She was one of the first African American women to direct a rape crisis center in the 1970s, launching her career by pioneering work on violence against women. She is a co-author of Undivided Rights: Women of Color Organize for Reproductive Justice, written with Jael Silliman, Marlene Gerber Fried, and Elena Gutiérrez, and published by South End Press in 2004 (awarded the Myers Outstanding Book Award by the Gustavus Myers Center for the Study of Bigotry and Human Rights), and author of “The Color of Choice” chapter in Incite! Women of Color Against Violence published in 2006.

She has also written extensively on the history of African American women and reproductive justice activism. Loretta is a rape survivor, was forced to raise a child born of incest, and she is also a survivor of sterilization abuse.

She is a model of how to survive and thrive despite the traumas that disproportionately affect low-income women of color. She serves as a consultant for Smith College, collecting oral histories of feminists of color for the Sophia Smith Collection which also contains her personal archives.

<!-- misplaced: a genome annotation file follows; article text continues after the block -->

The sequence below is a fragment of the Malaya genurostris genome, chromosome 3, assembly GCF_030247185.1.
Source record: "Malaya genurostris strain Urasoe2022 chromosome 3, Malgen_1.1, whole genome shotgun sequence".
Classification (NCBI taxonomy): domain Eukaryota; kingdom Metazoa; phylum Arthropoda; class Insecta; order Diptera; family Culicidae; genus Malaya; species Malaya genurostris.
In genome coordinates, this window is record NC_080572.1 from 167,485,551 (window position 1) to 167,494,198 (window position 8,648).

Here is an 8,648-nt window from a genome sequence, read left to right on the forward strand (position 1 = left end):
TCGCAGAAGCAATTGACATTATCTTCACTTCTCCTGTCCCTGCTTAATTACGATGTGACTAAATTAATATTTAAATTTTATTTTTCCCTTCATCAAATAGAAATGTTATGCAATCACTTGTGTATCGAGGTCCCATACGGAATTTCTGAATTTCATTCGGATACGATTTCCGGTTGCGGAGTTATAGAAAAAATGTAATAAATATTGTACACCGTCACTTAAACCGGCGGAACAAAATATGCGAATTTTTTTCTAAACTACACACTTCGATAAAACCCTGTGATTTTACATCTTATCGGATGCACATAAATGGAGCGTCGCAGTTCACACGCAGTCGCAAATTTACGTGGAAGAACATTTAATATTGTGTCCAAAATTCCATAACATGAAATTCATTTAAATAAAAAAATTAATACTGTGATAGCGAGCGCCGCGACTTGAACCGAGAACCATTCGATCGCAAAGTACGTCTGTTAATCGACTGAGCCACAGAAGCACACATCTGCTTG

She is a graduate of Agnes Scott College and holds an honorary Doctorate of Civil Law degree awarded in 2003 from Arcadia University and a second honorary doctorate degree awarded from Smith College in 2013. She is pursuing a PhD in Women’s Studies at Emory University in Atlanta. She is a mother, grandmother and a great-grandmother. AWARDS (partial) American Humanist Association, Humanist Heroine Award, 1998 DePaul University Cultural Center Diversity Award, 2001 Georgia Committee on Family Violence, Gender Justice Award, 2002 SisterLove Women’s HIV/AIDS Resource Project Award, South Africa, 2002 National Center for Human Rights Education, First Mother of Human Rights Education Award, 2004 Feminist Women’s Health Center, Stand Up for Choice Award, 2005 NARAL Pro-Choice Georgia, Blazing Arrow Award, 2006 Federation of Haitian Women, Fanm Ayisyen Nan Miyami, Marie Claire Heureuse Leadership Award, 2007 Family Planning Associates, Champion of Reproductive Justice Award, 2007 United States Social Forum, Building Movements Award, 2007 Women’s Medical Fund of Philadelphia, Rosie Jimenez Award, 2007 Sisters of Color United for Education, Denver, CO, 2008 Women of Color Resource Center, Sister Fire Award, 2008 Black Women’s Health Imperative, Community Health Activist Award, 2008 Delta Sigma Theta, Pinnacle Leadership Award, 2008 International Black Women’s Congress, Oni Award, 2010 Women Helping Women, Revolutionary Award, 2011